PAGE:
Wall Street's Greed: How to End Big Banks' Grip on the U.S. Economy
Guest Editorial by Shah Gilani, Guest Columnist, Investment U
Wednesday, January 27, 2010: Issue #1184
The Founding Fathers' worst fears have come true.
When they settled in America 234 years ago, they were afraid of any concentration of power in the republic. They were particularly afraid that banking interests could hijack our fledgling democracy.
Today, Wall Street's stranglehold on the economy threatens our very prosperity - and the future of a truly democratic republic.
It's time we address the truth about Wall Street's greed and set a course for a more secure economic future - one anchored by a safe banking system, not a system rigged by banks...
The Unintended Consequences of Wall Street's Greed
The credit crisis and "Great Recession" are the unintended consequences of Wall Street's greed.
I say "unintended consequences" because - let's face it - Wall Street institutions tipped over their money pot and bankrupted the public casino they had created to leverage bets with house money.
- It all started with the Community Reinvestment Act of 1977 (CRA). This legislation was designed to prohibit discrimination on the basis of race, sex, or other factors in the credit and housing markets. But this eventually led to lax mortgage underwriting standards.
- In 1999, it wasn't just the Democrats, or President Bill Clinton, who pushed for an expansion of and greater reach for the CRA.
- In 2002, it wasn't just the Republicans or President George W. Bush who advocated easier documentation terms for homebuyers.
- And it wasn't just the Democrats and Republicans who pushed for Fannie Mae (NYSE: FNM) and Freddie Mac (NYSE: FRE) to package and buy trillions of dollars of low-quality, mortgage-backed securities.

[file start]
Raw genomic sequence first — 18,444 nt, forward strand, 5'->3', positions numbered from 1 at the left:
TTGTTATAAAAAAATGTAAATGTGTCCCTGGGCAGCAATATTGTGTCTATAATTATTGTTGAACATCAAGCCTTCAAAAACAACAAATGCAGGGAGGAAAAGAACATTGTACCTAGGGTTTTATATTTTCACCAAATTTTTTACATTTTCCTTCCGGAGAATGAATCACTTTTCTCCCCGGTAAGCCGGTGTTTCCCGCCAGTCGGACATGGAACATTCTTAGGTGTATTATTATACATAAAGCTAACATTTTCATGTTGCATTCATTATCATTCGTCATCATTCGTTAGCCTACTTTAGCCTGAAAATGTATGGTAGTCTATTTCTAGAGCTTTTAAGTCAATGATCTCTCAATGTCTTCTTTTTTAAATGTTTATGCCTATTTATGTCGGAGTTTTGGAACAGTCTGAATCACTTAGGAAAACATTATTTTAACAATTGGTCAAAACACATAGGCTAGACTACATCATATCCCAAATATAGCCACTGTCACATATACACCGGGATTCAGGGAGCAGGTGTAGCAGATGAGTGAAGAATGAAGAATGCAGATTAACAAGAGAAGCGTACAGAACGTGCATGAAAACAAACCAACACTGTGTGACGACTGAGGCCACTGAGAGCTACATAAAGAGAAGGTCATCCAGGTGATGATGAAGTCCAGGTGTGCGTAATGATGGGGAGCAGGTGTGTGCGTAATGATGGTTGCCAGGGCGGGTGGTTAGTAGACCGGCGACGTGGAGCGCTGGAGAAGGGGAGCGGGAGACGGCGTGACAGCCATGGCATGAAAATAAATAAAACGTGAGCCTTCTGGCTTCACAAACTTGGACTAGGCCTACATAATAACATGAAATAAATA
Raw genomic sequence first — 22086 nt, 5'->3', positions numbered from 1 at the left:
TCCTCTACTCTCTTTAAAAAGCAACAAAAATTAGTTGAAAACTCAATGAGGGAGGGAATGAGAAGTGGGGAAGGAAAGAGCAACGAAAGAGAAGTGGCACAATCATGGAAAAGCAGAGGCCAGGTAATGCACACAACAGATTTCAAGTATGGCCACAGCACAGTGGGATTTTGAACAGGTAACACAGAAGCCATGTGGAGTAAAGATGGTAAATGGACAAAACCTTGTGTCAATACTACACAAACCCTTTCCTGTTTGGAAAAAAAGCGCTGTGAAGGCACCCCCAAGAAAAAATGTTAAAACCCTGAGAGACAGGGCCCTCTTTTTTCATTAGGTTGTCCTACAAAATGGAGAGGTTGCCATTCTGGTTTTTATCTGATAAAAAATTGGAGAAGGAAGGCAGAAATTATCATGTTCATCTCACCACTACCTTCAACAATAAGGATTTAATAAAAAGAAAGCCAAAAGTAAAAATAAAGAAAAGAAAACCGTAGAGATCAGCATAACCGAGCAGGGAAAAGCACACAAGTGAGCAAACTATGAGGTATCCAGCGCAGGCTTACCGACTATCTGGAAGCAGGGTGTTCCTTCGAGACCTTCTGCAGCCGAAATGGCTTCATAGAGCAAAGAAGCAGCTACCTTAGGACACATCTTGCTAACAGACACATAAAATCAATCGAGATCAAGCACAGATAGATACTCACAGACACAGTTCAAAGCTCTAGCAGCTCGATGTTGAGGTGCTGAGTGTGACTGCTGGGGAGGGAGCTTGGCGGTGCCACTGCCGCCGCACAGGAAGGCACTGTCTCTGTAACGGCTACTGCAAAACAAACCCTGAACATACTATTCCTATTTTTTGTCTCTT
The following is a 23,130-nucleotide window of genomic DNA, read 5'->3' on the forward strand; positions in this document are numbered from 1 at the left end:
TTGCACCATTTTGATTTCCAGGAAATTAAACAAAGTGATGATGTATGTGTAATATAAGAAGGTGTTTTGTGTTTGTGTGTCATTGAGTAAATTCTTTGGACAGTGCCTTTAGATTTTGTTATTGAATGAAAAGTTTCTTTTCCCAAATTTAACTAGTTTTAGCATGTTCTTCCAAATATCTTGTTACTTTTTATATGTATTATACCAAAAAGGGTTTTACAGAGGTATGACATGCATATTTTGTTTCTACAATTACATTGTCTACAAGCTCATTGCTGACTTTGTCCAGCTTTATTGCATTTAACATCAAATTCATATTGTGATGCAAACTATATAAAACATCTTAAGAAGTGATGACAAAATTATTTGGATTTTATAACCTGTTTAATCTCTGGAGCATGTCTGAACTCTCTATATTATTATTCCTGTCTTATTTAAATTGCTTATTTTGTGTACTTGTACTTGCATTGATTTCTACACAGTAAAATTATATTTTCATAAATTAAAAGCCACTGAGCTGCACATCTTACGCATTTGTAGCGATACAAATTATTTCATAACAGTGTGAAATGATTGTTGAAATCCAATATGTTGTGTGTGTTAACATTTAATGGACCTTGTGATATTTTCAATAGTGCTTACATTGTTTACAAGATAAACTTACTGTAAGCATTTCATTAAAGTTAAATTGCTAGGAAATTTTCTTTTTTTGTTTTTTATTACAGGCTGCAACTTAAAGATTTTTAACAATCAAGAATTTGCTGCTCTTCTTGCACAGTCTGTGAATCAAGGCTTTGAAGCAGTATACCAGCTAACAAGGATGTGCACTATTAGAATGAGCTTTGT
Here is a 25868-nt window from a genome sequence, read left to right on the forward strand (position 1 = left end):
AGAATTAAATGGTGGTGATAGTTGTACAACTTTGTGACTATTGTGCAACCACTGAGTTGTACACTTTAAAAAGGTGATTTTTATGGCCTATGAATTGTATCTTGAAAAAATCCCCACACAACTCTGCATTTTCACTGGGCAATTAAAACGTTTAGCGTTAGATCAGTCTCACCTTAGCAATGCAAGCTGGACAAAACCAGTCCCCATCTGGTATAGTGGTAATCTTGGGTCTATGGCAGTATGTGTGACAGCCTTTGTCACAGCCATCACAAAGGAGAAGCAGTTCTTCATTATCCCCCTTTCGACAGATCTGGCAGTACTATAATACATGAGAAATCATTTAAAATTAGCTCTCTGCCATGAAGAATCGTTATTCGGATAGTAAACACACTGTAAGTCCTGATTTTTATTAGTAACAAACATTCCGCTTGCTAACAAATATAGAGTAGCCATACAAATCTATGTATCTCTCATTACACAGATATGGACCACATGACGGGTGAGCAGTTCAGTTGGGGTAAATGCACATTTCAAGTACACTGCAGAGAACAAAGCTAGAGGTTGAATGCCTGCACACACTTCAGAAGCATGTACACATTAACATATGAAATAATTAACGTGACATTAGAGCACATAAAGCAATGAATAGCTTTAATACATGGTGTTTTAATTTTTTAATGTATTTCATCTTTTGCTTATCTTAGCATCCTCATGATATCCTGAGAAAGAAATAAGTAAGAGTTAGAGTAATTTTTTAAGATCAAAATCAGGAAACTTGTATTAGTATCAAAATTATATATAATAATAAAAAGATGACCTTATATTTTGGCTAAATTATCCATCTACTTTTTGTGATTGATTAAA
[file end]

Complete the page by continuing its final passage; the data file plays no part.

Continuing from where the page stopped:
However misguided they might have been, these policies were all well intentioned. But each of them had unintended consequences. And Wall Street's absolutism made sure these "consequences" could be shaped into a giant moneymaking scheme.
Consider the truth about the subprime mortgage mess...
The Banking Sector Hits the Real Estate Market
After Wall Street pumped and dumped tech stocks on an unsuspecting American public - resulting in the "tech wreck" of 2000 - and after the terrorist events of 9/11, the Federal Reserve sliced interest rates to record lows. It then kept them there for much too long.
That's when the subprime-mortgage and easy-credit games took off.
Looking at the low default rates on CRA-predicated mortgage loans, bankers figured loan standards were too high. They realized there was room to lower them and still get paid in full.
Standards were lowered across the board, and while bankers were encouraged to make more of these loans than they wanted to, they actually made a good profit on them. As long as housing markets were appreciating, CRA homeowners in distress could actually sell their properties and pay off their loans. Bankers sure weren't complaining then.
Behind the scenes, the public casino was primed for action and the dice were starting to roll. Because Wall Street and its lobbying armies had gutted existing regulations and stifled all efforts to safeguard the public from new exotic derivatives products, there was nothing to stop the juggernaut.
And because banks had no intention of holding on to the garbage they were manufacturing, Wall Street just securitized all the junk that it gathered and sold it off to anyone who would buy it. But not everyone who would buy Wall Street's junk was stupid, so the institutions reformulated new products from that junk...
Wall Street's "Collateralized" Damage
Wall Street's new "collateralized" products were just reconstituted, repackaged loans that redirected cash flows from mortgage payers so that some tranches of these new collateralized pools looked safe and could get top "AAA" ratings from credit rating agencies.
It didn't matter that rating agencies didn't understand the new math. They were in on the game and got rich, too.
To add insult to injury, Wall Street employed another newfangled product: "Credit default swaps." These were insurance-type contracts that anyone could offer on anything. But the real beauty is that these contracts let Wall Street play on every side of every deal.
- First, Wall Street profited once when it sold the junk.
- Then it made money when it sold "insurance" on those subprime securities.
- And it kept profiting as it traded both the junk pools and credit default swaps.
The best part about the whole scheme (which all the institutions were playing) was that the game was self-perpetuating. As long as finance companies, mortgage firms and banks were able to package and sell their pools of mortgages and other "leveraged loans," the money from their sale went back to the folks who originated the individual loans in the first place.